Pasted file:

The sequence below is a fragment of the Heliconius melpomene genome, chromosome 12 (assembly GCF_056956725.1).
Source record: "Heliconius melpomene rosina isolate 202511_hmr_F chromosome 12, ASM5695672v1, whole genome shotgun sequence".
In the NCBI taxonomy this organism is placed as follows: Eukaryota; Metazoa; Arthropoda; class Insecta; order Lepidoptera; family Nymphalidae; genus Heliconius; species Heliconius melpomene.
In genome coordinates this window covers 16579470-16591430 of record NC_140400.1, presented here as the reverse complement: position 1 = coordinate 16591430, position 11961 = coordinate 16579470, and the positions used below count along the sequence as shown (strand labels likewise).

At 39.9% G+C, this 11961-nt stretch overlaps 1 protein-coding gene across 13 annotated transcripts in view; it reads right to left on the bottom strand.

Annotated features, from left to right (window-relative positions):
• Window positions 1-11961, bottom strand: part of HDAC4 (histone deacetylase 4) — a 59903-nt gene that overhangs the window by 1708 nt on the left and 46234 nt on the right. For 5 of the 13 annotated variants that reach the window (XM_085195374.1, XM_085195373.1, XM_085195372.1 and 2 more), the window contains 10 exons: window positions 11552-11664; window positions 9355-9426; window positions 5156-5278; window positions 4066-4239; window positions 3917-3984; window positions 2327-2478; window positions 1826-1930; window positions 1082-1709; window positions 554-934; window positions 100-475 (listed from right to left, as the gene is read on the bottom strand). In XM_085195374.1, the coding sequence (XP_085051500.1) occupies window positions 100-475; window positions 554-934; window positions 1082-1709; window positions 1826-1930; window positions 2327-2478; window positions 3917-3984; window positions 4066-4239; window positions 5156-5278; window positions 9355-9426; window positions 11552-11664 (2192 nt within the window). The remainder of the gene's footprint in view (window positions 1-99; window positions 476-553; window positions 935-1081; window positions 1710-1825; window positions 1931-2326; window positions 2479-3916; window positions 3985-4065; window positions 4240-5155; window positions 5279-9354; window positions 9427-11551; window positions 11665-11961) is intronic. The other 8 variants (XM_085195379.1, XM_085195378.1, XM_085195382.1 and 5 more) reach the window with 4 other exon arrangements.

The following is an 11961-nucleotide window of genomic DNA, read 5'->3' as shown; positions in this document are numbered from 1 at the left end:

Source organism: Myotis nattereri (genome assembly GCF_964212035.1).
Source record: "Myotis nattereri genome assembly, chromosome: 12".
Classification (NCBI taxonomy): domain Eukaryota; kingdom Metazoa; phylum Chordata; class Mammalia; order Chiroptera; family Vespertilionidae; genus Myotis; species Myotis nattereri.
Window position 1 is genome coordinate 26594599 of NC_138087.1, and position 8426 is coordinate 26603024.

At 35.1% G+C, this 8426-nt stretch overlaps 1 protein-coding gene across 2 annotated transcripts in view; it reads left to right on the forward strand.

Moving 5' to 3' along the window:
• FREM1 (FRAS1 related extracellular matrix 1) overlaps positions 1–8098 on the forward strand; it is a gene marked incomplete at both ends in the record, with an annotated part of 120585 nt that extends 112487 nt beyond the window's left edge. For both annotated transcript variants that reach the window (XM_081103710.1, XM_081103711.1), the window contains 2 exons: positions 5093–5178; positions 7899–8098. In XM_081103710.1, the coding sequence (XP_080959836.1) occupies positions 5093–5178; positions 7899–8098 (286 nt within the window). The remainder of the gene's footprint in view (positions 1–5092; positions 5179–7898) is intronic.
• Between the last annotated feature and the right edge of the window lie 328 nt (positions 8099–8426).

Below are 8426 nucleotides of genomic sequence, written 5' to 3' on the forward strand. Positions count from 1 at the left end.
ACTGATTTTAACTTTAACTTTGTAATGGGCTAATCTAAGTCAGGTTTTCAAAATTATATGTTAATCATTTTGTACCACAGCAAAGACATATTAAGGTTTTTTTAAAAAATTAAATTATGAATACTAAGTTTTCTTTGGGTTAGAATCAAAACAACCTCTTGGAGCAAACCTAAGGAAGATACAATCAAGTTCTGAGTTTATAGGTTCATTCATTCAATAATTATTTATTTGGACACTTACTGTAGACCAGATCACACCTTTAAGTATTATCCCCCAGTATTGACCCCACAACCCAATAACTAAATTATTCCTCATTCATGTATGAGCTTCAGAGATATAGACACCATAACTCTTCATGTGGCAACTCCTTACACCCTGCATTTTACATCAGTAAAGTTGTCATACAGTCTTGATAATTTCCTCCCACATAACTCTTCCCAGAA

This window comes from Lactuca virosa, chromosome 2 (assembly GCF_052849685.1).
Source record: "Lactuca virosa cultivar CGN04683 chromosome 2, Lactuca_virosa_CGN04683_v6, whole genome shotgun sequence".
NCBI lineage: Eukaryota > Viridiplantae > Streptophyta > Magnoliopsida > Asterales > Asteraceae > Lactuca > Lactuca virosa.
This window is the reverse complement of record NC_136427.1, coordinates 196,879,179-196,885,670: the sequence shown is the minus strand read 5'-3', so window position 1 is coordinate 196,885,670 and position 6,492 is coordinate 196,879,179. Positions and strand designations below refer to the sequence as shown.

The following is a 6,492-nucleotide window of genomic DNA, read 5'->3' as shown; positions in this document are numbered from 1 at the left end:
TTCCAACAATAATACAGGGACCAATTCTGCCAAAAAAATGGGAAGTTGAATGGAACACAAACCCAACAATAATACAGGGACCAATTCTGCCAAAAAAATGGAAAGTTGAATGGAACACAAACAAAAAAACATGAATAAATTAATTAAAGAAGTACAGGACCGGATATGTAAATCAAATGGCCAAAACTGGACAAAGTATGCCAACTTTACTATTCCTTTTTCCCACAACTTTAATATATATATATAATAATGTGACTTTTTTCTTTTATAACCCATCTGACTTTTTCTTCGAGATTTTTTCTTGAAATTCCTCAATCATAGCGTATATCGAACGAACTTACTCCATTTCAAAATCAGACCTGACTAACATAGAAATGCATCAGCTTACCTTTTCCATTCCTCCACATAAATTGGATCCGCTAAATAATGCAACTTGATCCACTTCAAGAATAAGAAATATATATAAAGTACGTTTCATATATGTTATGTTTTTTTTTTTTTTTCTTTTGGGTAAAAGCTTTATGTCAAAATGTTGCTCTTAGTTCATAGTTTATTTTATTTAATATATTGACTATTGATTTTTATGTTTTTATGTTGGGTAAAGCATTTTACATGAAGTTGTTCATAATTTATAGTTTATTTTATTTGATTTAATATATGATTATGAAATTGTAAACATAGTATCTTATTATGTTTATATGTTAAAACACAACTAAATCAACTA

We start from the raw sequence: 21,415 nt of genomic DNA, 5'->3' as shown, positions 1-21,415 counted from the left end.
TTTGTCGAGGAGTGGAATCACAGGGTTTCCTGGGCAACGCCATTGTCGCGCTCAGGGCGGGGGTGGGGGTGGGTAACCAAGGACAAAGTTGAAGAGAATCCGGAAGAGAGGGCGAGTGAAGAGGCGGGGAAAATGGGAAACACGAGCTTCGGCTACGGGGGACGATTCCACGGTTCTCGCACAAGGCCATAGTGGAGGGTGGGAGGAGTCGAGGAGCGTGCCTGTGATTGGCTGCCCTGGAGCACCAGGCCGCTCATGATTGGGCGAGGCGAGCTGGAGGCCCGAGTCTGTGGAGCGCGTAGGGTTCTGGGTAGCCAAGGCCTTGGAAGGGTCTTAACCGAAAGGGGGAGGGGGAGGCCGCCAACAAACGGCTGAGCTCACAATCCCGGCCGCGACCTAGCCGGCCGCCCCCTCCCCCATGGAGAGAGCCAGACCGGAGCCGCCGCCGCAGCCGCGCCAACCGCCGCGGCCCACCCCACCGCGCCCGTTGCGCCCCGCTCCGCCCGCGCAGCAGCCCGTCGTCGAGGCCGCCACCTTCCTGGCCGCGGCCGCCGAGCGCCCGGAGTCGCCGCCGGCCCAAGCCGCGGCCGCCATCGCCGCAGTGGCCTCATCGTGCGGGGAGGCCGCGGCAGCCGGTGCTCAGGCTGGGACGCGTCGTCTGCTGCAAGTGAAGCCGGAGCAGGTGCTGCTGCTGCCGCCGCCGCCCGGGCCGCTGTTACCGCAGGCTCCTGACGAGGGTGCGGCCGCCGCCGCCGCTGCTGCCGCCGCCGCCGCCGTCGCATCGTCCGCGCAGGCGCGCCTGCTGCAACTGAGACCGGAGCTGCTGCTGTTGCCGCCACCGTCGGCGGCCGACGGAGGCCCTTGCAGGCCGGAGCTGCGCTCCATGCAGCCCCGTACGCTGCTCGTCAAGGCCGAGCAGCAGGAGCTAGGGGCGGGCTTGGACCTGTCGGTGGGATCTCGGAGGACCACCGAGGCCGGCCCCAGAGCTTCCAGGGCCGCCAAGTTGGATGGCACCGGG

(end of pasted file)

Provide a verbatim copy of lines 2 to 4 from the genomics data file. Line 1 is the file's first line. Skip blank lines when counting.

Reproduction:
Source record: "Heliconius melpomene rosina isolate 202511_hmr_F chromosome 12, ASM5695672v1, whole genome shotgun sequence".
In the NCBI taxonomy this organism is placed as follows: Eukaryota; Metazoa; Arthropoda; class Insecta; order Lepidoptera; family Nymphalidae; genus Heliconius; species Heliconius melpomene.
In genome coordinates this window covers 16579470-16591430 of record NC_140400.1, presented here as the reverse complement: position 1 = coordinate 16591430, position 11961 = coordinate 16579470, and the positions used below count along the sequence as shown (strand labels likewise).